Just let go

Lesley Metcalf will not skip her yoga class under any circumstance. She’s 62 now and she’s been doing yoga on and off from the age of 15. That’s when her father first taught her.

“It’s been an on and off love affair since I was a teen - at one time it was off for 10 years. But regardless, yoga has always been in the background of my life.”

More recently yoga moved into the foreground of Lesley’s life. About 12 years ago she was retrenched from her job. However, her kids were all grown and out of the house, so she decided not to go back to work. She began yoga again, but this time seriously. “This time it was for me.” Says Lesley. (Picture: Lesley Metcalf and her instructor Jeanette van Wyk)

“The first couple of months were terrible. I really struggled but I was determined to stick it out. And as I did, it got easier. I followed my voice, letting it hold and encourage me.”

A year ago Lesley began yoga classes with Jeanette van Wyk, who teaches at Yoga Wisdom, in Benoni. Since then she has found a new energy. “My body is more supple and loose than ever. I have not used my legs since I was made a paraplegic at 17 when a surgery went wrong. Recently I have found myself doing things I have never done before. I feel lighter – everything feels lighter.”

Jeanette explains that with yoga the muscles are reactivated. “Yoga strengthens the body’s muscles while at the same time making them supple. The different yoga movements and postures allow energy to flow through the muscles. This energy is released into the body. You are literally opening and loosening up your joints.”

Both women have noticed a marked difference in Lesley physically since she started the classes. Jeanette normally pick up Lesley’s legs for certain movements. More recently it seems as if she is handing Jeanette her legs. Lesley agrees, describing the same sensation. “It feels like my legs are lifting to meet Jeanette’s hands. For me this is a spiritual experience. I firmly believe that the mind carries the body and if willing the body will follow.”

Jeanette is not surprised. She explains that the word yoga, comes from the Sanskrit word yuj and means to yoke or bind and it is often interpreted as "union".

The practice of Yoga is born from Hindu philosophy which focuses on meditation as a path to self-knowledge and spiritual liberation. The main branches of Yoga specified in the Hindu texts, and generally accepted by both modern scholars and practitioners alike, include: Hatha Yoga, Karma Yoga, Jnana Yoga, Bhakti Yoga, Tantra Yoga, and Raja Yoga.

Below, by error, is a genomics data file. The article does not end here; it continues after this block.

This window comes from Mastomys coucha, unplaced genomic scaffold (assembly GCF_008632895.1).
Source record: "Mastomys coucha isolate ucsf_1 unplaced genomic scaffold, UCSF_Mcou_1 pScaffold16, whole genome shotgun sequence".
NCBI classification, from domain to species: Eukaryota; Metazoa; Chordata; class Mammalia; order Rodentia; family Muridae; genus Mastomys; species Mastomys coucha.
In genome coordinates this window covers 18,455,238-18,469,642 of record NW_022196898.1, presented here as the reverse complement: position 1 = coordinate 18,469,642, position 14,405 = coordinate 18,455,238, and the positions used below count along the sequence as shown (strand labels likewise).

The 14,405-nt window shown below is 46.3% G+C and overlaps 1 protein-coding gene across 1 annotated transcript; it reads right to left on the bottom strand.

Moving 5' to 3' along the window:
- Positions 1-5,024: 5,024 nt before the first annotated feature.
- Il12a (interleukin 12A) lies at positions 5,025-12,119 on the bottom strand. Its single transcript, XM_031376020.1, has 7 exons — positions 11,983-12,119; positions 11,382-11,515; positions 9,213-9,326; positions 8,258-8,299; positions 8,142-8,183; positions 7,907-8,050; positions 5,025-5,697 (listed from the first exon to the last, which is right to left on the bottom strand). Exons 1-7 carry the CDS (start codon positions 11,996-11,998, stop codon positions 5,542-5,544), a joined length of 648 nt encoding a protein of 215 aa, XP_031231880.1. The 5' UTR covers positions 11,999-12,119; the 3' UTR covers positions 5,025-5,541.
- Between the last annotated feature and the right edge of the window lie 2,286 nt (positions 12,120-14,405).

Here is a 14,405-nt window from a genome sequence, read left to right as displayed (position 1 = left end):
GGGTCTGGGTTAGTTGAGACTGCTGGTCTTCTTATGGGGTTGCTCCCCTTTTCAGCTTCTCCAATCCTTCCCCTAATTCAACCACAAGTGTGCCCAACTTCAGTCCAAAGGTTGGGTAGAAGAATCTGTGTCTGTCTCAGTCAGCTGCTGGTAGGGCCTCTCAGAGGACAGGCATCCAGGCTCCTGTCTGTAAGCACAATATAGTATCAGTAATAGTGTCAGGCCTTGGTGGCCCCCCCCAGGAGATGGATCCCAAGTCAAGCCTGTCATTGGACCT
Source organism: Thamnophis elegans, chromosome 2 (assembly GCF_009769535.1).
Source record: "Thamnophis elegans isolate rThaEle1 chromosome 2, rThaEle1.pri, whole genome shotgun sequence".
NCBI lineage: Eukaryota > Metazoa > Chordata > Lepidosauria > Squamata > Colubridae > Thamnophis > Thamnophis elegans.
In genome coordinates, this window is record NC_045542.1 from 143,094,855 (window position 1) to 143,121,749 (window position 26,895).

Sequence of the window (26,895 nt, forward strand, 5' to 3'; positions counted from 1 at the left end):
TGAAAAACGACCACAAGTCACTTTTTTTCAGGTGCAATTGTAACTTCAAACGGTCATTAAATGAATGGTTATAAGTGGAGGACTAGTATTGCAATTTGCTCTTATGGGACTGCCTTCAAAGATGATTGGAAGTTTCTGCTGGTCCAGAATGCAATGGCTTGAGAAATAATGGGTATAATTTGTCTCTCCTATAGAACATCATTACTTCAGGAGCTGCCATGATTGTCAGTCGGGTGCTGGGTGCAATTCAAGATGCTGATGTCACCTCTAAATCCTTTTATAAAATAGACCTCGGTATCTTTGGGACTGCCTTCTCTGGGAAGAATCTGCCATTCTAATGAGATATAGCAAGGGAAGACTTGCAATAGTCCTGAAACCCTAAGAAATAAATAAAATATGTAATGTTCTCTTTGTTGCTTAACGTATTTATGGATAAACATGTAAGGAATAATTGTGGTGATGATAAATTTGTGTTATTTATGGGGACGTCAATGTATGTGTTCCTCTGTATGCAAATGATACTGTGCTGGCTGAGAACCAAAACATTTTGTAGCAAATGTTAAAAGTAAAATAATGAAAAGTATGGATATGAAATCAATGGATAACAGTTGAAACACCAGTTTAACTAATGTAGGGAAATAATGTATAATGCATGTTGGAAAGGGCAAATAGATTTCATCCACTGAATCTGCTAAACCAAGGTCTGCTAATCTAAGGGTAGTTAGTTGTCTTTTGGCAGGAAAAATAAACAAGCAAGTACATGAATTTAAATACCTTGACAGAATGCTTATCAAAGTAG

“The word hatha means wilful or forceful. Hatha yoga refers to physical exercises and sequences of posture designed to align your skin, muscles, and bones. Postures combined with breathing techniques open the many channels of the body, especially the main channel, the spine, so that energy can flow freely.
“Hatha is also translated as ‘ha’ meaning sun and ‘tha’ meaning moon. This refers to the balance of masculine aspects (active, hot, sun) and feminine aspects (receptive, cool, moon) within all of us. Hatha yoga is a path toward creating balance and uniting opposites. In our physical bodies, we develop a balance of strength and flexibility. We also learn to balance our effort and surrender in each pose. (Picture: Lesley, who became a paraplegic at 17, finds that yoga has made her body more supple.)

“Hatha yoga is a powerful tool for self-transformation. It asks us to bring our attention to our breath, which helps us to still the fluctuations of the mind and be more present in the unfolding of each moment.”

Again Jeanette explains that it is for this reason that by allowing the body to relax while filling it with energy creates a spiritual experience. Lesley says, “By not fighting, but relaxing, my body goes into the movement required. That is a spiritual experience.”

This experience spills out of the yoga class and into other areas of Lesley’s life. “My body, physically, is not as tight so I have less aches and pains, and more movement. The longer I continue with my classes the more I benefit. I recommend yoga to anyone people with a disability. It’s hard in the beginning but if you persevere, you will feel the benefits. You must learn to trust and to just let go.”


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